It’s the energy of it that makes live music so magical, and the fact that the people up on the stage are really playing stuff they love that you’re enjoying in a shared experience with the rest of the audience. There’s nothing quite like the anticipation when a band takes to the stage or the euphoria of a brilliant finale.

Elephant Sessions @ Belhaven Brewery

So there’s a big event lined-up by Belhaven, can you tell us the about the reasoning behind it?
Well yes, it’s Belhaven Brewery’s 300th birthday this year – quite an amazing achievement and one that we wanted to mark with a great big party. We’re Scotland’s oldest working brewery but we’re always looking forwards so it was important to us to celebrate as a vibrant, current brewery rather than a brewing museum. A live music festival – the Belhaven Birthday Bash – was the obvious way to bring together a great event, situated at the brewery and drawing on the work we’ve done with the Belhaven Bursary.

How were the acts selected & who have you got for us?
We knew from the off that the bill should celebrate the breadth and diversity of music with a Scottish folk flavour – again that reflects us as a brewery rooted in its Scottishness and taking on all sorts of influences from around the world. We worked with Active Events/ Showcase Scotland on putting together a line up with that idea at its centre. So, in alphabetical order, we have Assynt, Breabach, Capercaillie, Dougie Maclean, Elephant Sessions, Kinnaris Quintet, Niteworks, Talisk and Tidelines.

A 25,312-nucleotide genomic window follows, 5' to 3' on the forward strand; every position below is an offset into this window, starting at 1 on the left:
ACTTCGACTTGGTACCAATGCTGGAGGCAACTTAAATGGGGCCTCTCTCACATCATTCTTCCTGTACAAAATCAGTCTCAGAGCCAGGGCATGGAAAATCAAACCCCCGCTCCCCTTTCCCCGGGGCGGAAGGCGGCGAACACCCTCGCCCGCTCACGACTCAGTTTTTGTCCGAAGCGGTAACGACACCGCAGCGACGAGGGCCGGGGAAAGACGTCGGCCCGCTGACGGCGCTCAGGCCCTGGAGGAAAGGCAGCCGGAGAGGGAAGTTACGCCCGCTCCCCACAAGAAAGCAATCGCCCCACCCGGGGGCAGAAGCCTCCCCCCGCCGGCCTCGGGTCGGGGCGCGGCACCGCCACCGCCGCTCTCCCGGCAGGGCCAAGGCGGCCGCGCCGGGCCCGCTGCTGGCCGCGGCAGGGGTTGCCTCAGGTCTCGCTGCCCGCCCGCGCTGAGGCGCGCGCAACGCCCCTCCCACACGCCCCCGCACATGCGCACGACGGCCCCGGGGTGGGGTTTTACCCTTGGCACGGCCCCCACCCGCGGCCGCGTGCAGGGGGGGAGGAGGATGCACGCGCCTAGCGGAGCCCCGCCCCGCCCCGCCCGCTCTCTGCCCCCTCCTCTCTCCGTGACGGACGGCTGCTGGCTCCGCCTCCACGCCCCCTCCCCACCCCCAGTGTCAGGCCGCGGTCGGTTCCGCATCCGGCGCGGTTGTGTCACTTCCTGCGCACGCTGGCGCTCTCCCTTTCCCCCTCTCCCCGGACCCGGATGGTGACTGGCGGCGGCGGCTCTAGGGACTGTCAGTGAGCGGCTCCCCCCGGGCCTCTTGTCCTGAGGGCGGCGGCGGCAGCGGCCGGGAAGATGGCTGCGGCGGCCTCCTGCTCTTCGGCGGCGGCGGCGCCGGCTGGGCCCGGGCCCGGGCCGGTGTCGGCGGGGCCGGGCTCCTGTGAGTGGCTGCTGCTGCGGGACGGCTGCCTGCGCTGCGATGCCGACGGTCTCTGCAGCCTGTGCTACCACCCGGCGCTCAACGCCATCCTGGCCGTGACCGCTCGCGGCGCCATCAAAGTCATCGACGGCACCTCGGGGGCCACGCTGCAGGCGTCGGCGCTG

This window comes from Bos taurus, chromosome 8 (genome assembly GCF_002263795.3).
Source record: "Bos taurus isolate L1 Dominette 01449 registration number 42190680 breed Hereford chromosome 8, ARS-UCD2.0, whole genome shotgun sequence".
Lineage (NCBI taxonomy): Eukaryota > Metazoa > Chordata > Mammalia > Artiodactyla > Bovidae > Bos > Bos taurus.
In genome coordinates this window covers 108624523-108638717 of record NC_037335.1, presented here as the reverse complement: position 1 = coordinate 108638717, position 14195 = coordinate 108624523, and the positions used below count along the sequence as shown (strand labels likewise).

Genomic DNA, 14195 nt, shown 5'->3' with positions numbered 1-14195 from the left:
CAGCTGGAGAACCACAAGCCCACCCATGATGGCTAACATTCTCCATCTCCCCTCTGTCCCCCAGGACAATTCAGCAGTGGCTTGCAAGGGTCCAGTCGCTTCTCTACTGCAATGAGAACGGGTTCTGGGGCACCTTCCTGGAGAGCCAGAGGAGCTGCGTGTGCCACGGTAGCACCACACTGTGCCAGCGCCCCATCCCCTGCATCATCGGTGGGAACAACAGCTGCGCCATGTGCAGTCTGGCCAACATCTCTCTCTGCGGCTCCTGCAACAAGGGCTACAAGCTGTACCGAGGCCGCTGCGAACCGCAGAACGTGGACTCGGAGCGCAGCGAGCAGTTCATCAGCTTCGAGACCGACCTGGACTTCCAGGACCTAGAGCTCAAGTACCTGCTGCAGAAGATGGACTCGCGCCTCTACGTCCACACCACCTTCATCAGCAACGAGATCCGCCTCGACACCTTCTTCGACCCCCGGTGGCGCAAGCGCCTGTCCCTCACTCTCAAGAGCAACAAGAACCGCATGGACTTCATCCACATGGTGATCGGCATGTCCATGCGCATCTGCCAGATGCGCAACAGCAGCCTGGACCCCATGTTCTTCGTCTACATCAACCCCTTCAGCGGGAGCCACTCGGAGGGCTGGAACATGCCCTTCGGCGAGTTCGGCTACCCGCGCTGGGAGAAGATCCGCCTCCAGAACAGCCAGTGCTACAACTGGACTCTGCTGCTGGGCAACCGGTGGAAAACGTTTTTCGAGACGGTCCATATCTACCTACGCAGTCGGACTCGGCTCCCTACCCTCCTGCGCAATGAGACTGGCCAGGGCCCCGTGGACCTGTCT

It seems you are going for a more traditional Scottish folk sound, why is that?
We’re proudly Scottish and trade on our “Scottishness” in export markets around the world (around 30% of our beer goes overseas) so we’re always looking for ways to celebrate a fresh, relevant take on Scottish culture and I think the breadth of our line up does a great job of that.

What else does the festival have to offer aside from the music?
We will of course have amazing beers available, along with food and drink and, as a family-friendly event, we’ll have some children’s activities going on too. On Sunday 22nd we have a brewery open day where we won’t have acts on the main stage but visitors can come in for a half-price brewery tour and soak up what I hope will be a lovely chilled out (and, fingers-crossed, sunny) atmosphere.

Is this going to be a one-off, or are there plans for a 2020 festival?
What a thought! Let’s get this one under our belts and you can ask me again afterwards!


Belhaven 300th Birthday Bash

Belhaven Brewery, Dunbar
Satur
day 21st September (12.00-23.00)